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If I had to give myself a label I’d say it’s ‘conservation photographer’.  This fits my professional life and pretty much all the reasons why I take the images I do – because the places I get to visit are special places, and because my hope is by taking images, people engage with not only the image but also communities and landscapes more generally.


I track this partially back to the movement to protect the Franklin River in Tasmania, Australia in 1981, when The Tasmanian Wilderness Society, via Bob Brown and others, was able to convince the renowned Tasmanian landscape photographer, Peter Dombrovskis to film a documentary of him at work on the Franklin.  One of his images, First Split from Lower Basin, Gordon River, Franklin-Gordon Rivers National Park I loved, but his image Rock Island Bend became the truly iconic image for the protection of the river in the 1982-83 campaign.  Back then, there were photographers wanting to bring the beauty and importance of wild places to a broader population to build a constituency for protection and conservation – with or without the label of ‘conservation photographer’.


The work of Dombrovskis and, before him, the Tasmanian photographer Olegas Truchanas, etched themselves into my consciousness.  I remember coming back from an overseas trip in, it must have been around 1984, and one of the first books I bought once I’d settled back to life in Australia was a book of the life and photography of Olegas Truchanas.


Later, I was to discover the images and stories of Vittorio Sella, Ansel Adams, Galen Rowell and Art Wolfe.  All have influenced my work, my ethics and my approach, along with a myriad of others.  And of course my own professional experiences with communities and their landscapes have contributed.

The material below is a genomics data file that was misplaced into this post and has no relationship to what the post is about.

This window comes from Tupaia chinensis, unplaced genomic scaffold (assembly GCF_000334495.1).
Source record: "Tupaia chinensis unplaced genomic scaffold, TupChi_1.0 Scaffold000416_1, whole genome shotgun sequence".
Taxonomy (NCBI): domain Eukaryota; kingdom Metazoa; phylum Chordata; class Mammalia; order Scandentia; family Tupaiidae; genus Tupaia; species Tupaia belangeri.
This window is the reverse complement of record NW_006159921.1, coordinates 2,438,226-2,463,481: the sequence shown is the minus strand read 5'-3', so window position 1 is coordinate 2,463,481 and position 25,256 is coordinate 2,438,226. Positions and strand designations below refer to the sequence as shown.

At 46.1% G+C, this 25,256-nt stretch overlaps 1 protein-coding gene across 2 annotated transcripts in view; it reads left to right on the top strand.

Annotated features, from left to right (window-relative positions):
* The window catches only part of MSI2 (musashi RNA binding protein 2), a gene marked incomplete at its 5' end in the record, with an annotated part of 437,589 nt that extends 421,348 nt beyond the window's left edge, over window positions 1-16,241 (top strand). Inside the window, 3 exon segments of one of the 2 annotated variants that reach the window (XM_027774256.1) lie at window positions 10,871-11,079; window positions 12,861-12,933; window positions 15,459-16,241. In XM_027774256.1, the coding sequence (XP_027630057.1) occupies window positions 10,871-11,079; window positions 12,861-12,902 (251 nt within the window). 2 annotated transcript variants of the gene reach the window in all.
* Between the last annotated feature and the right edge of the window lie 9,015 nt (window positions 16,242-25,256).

For me and my work, the image should be a reflection of what was seen at the time the image was taken. So my images are not saturated versions of an idealised ‘reality’. They are reflections of my encounter with the place and the resultant image – as much as they can be. I want to capture landscapes and communities as they are, not in some idealised world in my (and others) imagination.





I hope my images and their stories engage you in some way. This might be to explore more, to understand more, to engage with conservation more or any number of other things that are highly individual and personal.


For me, photography is less a technical process and more an engagement with light, place and people. The images in the collection represent this. They are personal vignettes and they reflect the light, colour and movement of place at the given time. They’re not manipulated through software to convey an imaginary scene, but rather to represent the scene as it occurs.


The collection is organised into categories reflecting my time in various wild and not-so-wild places. Enjoy your browse of the collection.